I think talent is involved, and meeting the right people too. But I think the biggest thing is luck. If I was to say anything, the right place, the right person, or the right time, I can’t pinpoint one thing that I did that was different than anybody else. So many people in Nashville are hugely talented singers, songwriters, musicians, and artists. So, I feel humbled to be one of those people getting through the gate and getting a shot at terrestrial radio. I feel lucky to have had that happen. Honesty, that’s a big reason why I decided to take this route. I knew it didn’t happen for a lot of people. And, the fact that doors were opening for me at an early stage of having an initial publishing deal and noticing how people liked the songs I released, I thought, ‘Well, I need to keep going through these doors because maybe this is my shot and my lucky break.’ So, it is a little bit of everything, but also a lot of luck.
Did your family support your decision to put off medical school?
Growing up, they were always fans of my music. They liked whenever I wrote a song and would run downstairs and be like, ‘Hey, you guys listen to this!’ So, they were fans of what I did. But, again, they come from a working-class family. My mom’s an accountant, and my dad’s a builder. So, they didn’t see that this could be a viable career that would allow me to raise a family. They knew I wanted to have a house and raise kids one day, so it was a bit hard for them to swallow at first. They thought, ‘Well, you’re halfway to being a doctor.’ But, they love what I did, and they knew that it was a passion of mine, and they knew that a publishing deal, at that stage, was pretty hard to come by. And I think I got them to agree to me saying, ‘Hey, I’ll take this to see if something happens.’ So, I think overall, they were supportive of me, for sure!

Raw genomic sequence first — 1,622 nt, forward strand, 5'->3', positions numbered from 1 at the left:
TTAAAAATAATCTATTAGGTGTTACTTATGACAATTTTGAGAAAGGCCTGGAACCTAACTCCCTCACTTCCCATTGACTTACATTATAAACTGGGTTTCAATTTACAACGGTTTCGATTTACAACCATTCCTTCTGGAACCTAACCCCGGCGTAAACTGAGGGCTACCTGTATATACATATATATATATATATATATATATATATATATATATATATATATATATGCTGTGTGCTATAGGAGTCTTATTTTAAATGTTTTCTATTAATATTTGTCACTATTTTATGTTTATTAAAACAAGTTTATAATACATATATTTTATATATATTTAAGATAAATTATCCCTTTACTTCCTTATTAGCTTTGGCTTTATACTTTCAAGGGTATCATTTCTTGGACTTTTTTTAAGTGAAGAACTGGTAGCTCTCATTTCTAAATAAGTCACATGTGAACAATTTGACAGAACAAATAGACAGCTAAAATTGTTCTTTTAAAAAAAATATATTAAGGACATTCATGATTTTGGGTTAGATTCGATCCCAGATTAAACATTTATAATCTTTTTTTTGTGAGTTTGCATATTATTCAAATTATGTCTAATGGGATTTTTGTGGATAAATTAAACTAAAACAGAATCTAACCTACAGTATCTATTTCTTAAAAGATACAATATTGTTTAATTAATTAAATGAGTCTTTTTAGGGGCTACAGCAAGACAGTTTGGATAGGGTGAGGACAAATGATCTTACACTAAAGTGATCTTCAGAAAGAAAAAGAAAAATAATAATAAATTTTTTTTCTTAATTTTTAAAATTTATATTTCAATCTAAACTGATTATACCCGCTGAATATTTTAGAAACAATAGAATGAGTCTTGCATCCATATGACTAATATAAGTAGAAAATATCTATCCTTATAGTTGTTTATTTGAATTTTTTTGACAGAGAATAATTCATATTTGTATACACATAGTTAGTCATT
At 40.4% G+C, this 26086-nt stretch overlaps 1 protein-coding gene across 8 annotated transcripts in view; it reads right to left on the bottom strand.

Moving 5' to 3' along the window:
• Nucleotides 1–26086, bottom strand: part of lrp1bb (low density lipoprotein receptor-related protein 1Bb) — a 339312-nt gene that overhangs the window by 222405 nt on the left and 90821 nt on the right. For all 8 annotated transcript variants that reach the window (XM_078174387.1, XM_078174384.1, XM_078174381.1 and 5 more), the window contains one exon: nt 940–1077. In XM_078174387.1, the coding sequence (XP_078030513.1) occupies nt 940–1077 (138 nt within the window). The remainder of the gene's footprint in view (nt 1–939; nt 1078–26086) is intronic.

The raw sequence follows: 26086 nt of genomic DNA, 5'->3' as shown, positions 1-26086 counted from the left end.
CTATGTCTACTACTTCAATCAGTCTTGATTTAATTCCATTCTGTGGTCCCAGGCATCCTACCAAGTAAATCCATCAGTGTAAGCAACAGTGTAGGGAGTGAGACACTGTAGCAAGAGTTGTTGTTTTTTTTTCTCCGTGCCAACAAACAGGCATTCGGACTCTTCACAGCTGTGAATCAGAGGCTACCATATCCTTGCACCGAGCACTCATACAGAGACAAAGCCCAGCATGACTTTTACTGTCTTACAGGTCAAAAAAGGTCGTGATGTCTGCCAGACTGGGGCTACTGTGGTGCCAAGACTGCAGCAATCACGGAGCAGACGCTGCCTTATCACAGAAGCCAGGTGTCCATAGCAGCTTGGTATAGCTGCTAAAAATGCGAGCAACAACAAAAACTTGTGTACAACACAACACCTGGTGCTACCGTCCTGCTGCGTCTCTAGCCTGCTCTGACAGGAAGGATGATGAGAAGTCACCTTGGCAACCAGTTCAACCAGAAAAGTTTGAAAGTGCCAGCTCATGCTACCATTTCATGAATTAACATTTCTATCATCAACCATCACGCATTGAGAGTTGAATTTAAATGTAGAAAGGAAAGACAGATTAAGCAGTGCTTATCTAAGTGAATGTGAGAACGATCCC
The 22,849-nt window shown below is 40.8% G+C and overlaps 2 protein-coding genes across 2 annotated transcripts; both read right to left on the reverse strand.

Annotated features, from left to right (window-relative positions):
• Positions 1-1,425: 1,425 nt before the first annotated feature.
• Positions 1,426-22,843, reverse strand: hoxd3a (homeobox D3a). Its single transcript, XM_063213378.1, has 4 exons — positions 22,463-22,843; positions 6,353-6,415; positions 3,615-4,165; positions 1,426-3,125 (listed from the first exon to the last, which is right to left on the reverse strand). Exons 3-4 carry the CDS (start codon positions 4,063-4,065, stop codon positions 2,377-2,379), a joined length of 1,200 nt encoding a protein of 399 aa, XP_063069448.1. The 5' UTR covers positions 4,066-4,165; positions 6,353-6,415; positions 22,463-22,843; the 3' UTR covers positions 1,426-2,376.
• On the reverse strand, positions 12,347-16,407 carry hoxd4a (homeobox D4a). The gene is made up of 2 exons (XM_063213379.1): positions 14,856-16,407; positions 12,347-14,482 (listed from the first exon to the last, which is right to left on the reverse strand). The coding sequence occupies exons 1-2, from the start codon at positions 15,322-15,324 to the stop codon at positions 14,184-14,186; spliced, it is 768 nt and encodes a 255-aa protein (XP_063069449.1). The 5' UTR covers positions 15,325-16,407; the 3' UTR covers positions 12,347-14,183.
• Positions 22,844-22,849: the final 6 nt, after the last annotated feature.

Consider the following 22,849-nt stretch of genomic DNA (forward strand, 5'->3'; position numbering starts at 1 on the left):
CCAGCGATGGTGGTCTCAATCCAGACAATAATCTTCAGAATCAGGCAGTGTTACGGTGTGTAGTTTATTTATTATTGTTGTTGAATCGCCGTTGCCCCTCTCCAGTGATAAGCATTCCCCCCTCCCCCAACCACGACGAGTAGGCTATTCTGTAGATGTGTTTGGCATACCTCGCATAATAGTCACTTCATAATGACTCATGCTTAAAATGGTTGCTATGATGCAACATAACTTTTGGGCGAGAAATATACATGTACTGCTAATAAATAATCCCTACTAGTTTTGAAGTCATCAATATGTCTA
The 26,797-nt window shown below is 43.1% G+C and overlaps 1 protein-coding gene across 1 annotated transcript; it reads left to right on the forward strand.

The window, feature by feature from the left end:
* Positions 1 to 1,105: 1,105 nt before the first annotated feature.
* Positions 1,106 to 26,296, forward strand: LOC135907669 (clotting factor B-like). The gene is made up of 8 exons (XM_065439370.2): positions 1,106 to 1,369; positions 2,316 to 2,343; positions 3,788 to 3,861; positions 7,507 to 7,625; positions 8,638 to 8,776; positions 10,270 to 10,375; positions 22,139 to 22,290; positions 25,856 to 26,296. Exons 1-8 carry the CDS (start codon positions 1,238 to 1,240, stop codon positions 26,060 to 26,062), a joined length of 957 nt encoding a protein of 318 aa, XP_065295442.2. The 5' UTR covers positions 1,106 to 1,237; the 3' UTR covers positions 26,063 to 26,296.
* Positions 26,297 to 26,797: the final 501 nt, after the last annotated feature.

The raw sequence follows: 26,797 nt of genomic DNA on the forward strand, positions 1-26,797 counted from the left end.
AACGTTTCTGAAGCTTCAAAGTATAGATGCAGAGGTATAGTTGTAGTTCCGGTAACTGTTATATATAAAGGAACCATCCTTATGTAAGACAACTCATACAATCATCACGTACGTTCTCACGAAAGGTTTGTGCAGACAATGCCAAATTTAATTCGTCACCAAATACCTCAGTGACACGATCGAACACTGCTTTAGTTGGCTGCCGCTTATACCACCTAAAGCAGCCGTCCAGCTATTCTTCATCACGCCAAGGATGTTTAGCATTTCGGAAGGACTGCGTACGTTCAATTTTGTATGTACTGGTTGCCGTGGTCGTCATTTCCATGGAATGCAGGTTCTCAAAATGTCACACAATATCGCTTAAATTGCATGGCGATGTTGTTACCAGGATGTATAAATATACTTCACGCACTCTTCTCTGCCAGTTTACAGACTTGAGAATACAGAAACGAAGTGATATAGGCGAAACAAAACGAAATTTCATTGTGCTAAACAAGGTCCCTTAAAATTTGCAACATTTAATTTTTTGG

Tell me about your recent single, “What Do I Know.”
So, I wrote that song with Michael Hardy and Jake Mitchell, a couple of years ago. We didn’t know each other. We got in the room, and it was that awkward first-date co-write you have when you’ve not met the other writers. So, we showed up and we were kicking around ideas, and little grooves..? So that idea of ‘What do I know’ came up. And, we started unpacking that, and what it meant to us. So, we thought maybe that we could turn that into a cool song. So, we just thought about going the route of using the voice of our father, or grandfather, or whoever it is in your life that has given a young boy advice growing up. Those lessons that you learn while growing up. So that was the way that we wanted to write the song, essentially. So, we did that, and we wanted to just throw it away into the chorus but with all the ‘What do I Know’ I’m just a redneck sitting down here and you know, why listen to me and that sort of thing. So, it just is weird, and cool, and we got done, and thought, ‘Wow! I didn’t think this would turn out as cool as it did.’ So we were all pleasantly surprised, so that was the thought for this song.